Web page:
Pre-order lunch system implemented as student numbers dwindle


Brian Lee

AVI Food Services turned to a pre-ordering lunch system this past week in response to the dwindling number of students attending in-person classes at Villa Maria Academy and Cathedral Prep. Directed by higher corporate powers, Chef Hale has begun asking students to order their meals the week prior in order to anticipate who will be choosing to buy.

“There are several schools that AVI has that have gone to a pre-order system,” said Hale. “It’s not just Villa Maria Academy and Prep.”

Although the AVI Team predicted prior to the start of the school year that nearly half of the student body may not be present for them to feed, unexpectedly low student order numbers of 75 have been recorded in the past week.

“It’s just not a practical application to have the food as we did in the past,” Hale said. “More students are choosing to do the remote learning instead of coming into school.”

Students order their lunches via an online link Chef Hale emails out a week before their orders will be served. A form then loads in which students enter their grade level, campus name, lunch period, and assigned color day that they attend school on (Orange/Black or Blue/White).

“There are several categories that you have to fill out,” said Hale. “Each day you’re picking an item or indicating that you aren’t attending school that day.”

Chef Hale reports that the new system has assisted in avoiding certain problems such as food waste and overstaffing but presents some new obstacles where students are simply not ordering their lunches or glitches are occurring in the online form. As a result, some students are having to wait for Chef Hale to make them food on the day of their lunch and may have issues with finishing their meals on time.

“You get 20 minutes,” Hale said. “Essentially, it will probably take me 10 minutes to make you something. Okay, now you’ve got ten minutes left to eat. With the guys, though, we tend to wolf down our food, so it doesn’t present too much of a problem.”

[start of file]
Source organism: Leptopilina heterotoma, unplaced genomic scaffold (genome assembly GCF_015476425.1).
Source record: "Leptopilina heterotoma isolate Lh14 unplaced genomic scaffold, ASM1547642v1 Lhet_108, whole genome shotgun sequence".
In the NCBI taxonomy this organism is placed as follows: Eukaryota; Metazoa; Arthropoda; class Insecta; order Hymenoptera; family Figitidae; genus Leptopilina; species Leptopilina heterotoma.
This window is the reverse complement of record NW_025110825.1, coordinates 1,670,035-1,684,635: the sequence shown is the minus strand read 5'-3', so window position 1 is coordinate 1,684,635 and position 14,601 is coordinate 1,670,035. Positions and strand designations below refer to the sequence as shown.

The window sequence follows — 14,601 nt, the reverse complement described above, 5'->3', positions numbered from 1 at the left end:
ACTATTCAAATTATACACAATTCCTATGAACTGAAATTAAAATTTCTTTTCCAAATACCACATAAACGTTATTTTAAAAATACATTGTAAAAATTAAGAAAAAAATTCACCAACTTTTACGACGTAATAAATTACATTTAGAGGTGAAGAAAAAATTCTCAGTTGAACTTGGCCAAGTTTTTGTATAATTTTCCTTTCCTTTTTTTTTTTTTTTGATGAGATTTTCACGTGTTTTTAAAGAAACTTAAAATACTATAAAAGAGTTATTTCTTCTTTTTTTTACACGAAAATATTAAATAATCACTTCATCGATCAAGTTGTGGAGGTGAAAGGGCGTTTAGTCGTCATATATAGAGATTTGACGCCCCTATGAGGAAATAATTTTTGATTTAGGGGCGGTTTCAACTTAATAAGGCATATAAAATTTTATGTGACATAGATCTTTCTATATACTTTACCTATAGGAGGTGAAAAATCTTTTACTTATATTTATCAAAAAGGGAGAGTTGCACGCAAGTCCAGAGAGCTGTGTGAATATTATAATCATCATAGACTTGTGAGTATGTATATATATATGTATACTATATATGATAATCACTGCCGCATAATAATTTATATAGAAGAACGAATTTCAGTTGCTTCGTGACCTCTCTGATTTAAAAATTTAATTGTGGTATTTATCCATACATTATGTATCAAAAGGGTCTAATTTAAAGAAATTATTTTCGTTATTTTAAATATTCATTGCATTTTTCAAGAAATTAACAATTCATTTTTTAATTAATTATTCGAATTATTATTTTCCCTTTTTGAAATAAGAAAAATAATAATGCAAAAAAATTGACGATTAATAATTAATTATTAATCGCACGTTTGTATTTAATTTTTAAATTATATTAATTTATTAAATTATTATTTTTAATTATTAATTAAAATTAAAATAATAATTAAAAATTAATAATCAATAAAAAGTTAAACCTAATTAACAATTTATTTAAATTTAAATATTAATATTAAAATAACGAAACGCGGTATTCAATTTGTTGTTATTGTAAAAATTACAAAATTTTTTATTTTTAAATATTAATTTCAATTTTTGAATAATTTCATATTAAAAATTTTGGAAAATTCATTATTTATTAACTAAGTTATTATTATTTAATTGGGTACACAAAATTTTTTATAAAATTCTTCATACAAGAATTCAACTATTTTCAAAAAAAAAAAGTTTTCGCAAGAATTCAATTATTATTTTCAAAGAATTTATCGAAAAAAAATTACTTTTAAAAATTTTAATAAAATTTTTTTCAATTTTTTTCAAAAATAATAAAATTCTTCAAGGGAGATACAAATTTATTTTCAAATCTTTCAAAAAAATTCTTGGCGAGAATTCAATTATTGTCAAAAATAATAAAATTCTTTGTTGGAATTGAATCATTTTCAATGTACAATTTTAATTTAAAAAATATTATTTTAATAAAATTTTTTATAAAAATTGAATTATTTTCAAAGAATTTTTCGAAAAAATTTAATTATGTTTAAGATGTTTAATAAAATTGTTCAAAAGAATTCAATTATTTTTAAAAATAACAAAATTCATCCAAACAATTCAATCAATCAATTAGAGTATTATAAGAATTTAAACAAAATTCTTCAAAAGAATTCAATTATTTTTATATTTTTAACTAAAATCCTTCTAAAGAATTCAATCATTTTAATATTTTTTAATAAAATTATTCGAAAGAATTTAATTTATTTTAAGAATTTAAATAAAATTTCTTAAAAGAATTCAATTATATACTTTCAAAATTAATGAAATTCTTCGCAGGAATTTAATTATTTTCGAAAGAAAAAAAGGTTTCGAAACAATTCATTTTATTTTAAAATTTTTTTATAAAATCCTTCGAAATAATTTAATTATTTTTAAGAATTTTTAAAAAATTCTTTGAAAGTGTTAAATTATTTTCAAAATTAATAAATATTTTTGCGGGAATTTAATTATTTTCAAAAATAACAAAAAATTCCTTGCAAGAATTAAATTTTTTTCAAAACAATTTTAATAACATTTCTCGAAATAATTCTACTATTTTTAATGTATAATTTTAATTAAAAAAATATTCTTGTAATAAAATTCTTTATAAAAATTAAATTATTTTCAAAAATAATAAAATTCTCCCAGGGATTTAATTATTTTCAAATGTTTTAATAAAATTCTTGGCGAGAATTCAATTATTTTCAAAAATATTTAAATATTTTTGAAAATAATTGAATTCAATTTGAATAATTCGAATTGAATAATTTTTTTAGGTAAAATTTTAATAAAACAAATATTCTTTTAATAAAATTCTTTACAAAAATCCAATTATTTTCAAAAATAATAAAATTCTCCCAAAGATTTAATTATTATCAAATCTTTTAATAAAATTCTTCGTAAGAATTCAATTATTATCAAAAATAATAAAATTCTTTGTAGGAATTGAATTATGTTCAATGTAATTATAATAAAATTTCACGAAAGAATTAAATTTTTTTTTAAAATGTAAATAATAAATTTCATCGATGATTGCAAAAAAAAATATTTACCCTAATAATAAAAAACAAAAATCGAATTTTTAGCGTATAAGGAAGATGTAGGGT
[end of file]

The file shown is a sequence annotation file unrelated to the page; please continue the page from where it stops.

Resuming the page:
Some students who do receive their lunches, however, demonstrate a level of dissatisfaction with the new quality. Lucas Mitchell, a senior at Cathedral Prep and regular lunch-buyer, spoke especially of his preference for fresh food while understanding AVI’s necessary course of action.

“I mean it makes sense because they’re probably losing so much money from no one buying lunches anymore,” Lucas said. “If we could do [the online ordering system] but it was fresh food, it would be better than buying lunch normally, but because it’s boxed and pre-cooked and all soggy and stuff, it’s bad. I honestly like this system better, but I wish it were fresher.”

Besides the actual freshness of his lunch, Lucas also enjoys watching the staff prepare dishes such as the Agave Bowl right in front of him and offers an alternative design to the previously prepared food system.

“I like when they mix the stuff in front of you,” Lucas said. “I think it would be fine pre-boxed if it was food like chicken tenders, burgers, or fries and you already know what you’re getting, but if it were something like the bowls, I would rather want to tell them what to put on it.”

Chef Hale looks forward to when students will be back in the school and AVI will truly be able to provide meals and beverages to students the way in which they are equipped to do so.

“Because the COVID vaccine is just coming out, I’m thinking it will be next fall until we are back to some normal capacity,” Hale said. “If more students start to come back next year, we’ll change to a different system again, but until then we will just have to continue adapting.”